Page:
Most of us are familiar with YouTube. The Google owned video sharing site is one of the world’s largest platform for online videos.
According to YouTube, more than 1 billion unique users visit YouTube each month. Over 6 billion hours of video are watched each month on YouTube—that’s almost an hour for every person on Earth, and 50% more than last year. In terms of video, 100 hours of video are uploaded to YouTube every minute.
And while we thought they might be satisfied dominating the video content, we had it wrong: by end of the year, YouTube will be unveiling a paid subscription music service. The news of the imminent arrival of the service, which has been rumored in the music industry for months, was first reported by Billboard.
According to reports, subscriptions to YouTube new music streaming will come at about $10 per month, and it would be tailored to your mobile devices, allowing you to either watch videos or listen to musics, without interruptions from advertising.
This puts the company in direct competition to several other music streaming sites, notably Spotify. Spotify is a music streaming site launched in October 2008, with over 20 million users by December 2012, 5 million of whom pay a monthly subscription fee to enjoy music streaming on its platform.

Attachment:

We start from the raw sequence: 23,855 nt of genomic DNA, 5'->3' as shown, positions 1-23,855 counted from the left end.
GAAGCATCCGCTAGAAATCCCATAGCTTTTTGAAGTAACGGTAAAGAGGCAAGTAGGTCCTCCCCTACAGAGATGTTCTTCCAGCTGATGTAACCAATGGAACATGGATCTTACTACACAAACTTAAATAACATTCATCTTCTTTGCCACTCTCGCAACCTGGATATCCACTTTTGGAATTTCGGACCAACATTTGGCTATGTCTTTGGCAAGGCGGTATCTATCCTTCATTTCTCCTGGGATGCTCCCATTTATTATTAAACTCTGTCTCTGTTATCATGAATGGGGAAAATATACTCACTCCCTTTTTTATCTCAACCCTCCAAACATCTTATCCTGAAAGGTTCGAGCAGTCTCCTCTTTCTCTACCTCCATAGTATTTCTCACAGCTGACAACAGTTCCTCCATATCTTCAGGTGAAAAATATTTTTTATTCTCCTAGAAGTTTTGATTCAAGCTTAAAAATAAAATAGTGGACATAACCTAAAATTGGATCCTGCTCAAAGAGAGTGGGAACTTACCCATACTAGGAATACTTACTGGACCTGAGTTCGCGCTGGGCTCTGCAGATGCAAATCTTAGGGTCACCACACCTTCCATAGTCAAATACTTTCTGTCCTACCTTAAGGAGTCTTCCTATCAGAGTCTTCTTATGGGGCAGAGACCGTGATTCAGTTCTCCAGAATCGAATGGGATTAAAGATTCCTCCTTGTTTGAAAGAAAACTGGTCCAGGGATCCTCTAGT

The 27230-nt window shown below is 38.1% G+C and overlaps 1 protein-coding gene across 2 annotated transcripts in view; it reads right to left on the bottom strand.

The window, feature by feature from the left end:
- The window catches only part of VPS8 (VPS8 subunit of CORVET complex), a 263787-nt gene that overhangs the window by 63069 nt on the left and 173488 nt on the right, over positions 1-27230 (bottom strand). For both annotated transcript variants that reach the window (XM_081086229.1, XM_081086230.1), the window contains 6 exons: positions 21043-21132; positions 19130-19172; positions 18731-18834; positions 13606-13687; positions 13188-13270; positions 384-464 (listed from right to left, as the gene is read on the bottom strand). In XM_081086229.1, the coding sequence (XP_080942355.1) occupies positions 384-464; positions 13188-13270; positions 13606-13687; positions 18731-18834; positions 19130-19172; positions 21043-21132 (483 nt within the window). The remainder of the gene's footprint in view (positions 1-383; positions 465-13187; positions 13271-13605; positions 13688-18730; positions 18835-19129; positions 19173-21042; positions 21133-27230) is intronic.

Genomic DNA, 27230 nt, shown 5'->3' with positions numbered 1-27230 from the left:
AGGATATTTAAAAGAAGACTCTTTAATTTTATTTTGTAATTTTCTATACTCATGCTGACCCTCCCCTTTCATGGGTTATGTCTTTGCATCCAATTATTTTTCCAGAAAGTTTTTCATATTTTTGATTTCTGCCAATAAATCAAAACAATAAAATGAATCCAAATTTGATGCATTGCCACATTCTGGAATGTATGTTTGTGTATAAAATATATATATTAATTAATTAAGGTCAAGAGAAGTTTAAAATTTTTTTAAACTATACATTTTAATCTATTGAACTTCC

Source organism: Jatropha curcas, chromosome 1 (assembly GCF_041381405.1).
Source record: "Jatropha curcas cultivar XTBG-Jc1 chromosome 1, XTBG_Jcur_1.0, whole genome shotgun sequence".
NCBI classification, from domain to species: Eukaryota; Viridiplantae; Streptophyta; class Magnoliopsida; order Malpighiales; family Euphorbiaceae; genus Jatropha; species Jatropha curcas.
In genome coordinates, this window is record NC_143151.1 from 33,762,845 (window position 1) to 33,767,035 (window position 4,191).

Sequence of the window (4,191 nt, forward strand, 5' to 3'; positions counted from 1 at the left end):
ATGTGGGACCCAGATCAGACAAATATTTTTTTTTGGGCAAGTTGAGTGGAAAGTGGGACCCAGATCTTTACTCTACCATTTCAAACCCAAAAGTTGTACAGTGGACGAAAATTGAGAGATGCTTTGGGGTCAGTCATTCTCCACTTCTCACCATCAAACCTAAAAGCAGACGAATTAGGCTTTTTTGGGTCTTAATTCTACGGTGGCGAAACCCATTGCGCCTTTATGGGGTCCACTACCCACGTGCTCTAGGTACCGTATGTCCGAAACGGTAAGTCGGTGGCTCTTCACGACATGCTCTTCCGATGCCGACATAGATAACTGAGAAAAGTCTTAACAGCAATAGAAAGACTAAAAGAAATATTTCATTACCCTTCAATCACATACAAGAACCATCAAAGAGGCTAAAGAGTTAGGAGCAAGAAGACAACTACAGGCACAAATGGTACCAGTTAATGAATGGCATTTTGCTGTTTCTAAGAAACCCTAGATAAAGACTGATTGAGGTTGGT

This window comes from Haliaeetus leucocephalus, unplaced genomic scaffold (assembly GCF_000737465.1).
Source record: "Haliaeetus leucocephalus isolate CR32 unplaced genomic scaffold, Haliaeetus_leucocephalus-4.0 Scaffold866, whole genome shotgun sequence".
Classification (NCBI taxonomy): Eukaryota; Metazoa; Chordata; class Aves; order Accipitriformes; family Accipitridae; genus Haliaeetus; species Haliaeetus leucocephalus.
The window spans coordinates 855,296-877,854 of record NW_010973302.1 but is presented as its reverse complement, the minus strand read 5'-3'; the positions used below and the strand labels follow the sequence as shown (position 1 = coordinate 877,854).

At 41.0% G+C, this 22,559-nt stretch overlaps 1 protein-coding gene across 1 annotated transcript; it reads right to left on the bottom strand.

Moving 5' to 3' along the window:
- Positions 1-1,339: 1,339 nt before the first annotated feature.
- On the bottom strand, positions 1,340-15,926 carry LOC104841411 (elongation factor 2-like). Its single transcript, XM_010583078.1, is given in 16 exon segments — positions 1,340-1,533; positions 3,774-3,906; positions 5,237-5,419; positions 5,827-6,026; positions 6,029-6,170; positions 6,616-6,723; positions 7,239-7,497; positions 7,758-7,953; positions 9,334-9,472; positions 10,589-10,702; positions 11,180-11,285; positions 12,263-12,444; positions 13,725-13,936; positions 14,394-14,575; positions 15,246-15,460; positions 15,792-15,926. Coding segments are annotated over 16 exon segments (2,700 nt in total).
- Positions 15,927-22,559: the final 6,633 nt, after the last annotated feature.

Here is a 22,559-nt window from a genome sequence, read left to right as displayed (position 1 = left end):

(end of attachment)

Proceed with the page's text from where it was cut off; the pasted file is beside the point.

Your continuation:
With YouTube soon offering music streaming, record companies will be able to reap bigger royalties on YouTube. According to New Yorks Times, they have long complained about low per-stream payouts from other music streaming sites, although no brands or services are cited. Through the deal too, YouTube would gain the licenses it needs, covering artists’ official videos as well as user-generated content.
In addition to higher payouts, the service could also help organize the messy music content on YouTube full albums and playlists. YouTube has struck licensing deals for the service with Sony, Universal and Warner, the three major record label groups, as well as some independent labels, according to people involved with the talks.
As we previously wrote, with YouTube soon offering music streaming, existing players such as Spotify, Grooveshark, KKBox, and even Google’s very own Google Play Music All Access will be up for a tough competition. Adding on to the list of competitors in the music streaming vertical, the industry is also eagerly awaiting Beats Music, a subscription service expected soon from the makers of Beats by Dr. Dre headphones. Music executives are hoping that the company’s success in marketing $300 headphones can translate into music subscriptions, which have been slow to take hold, partly because of all the free music easily available on YouTube and elsewhere.
Along the upcoming music subscription service launch, it is also rumoured that YouTube is in the process of a larger redesign of the YouTube mobile app that would offer a cleaner interface for music and playlists.
Read also: 6 music streaming sites you should check out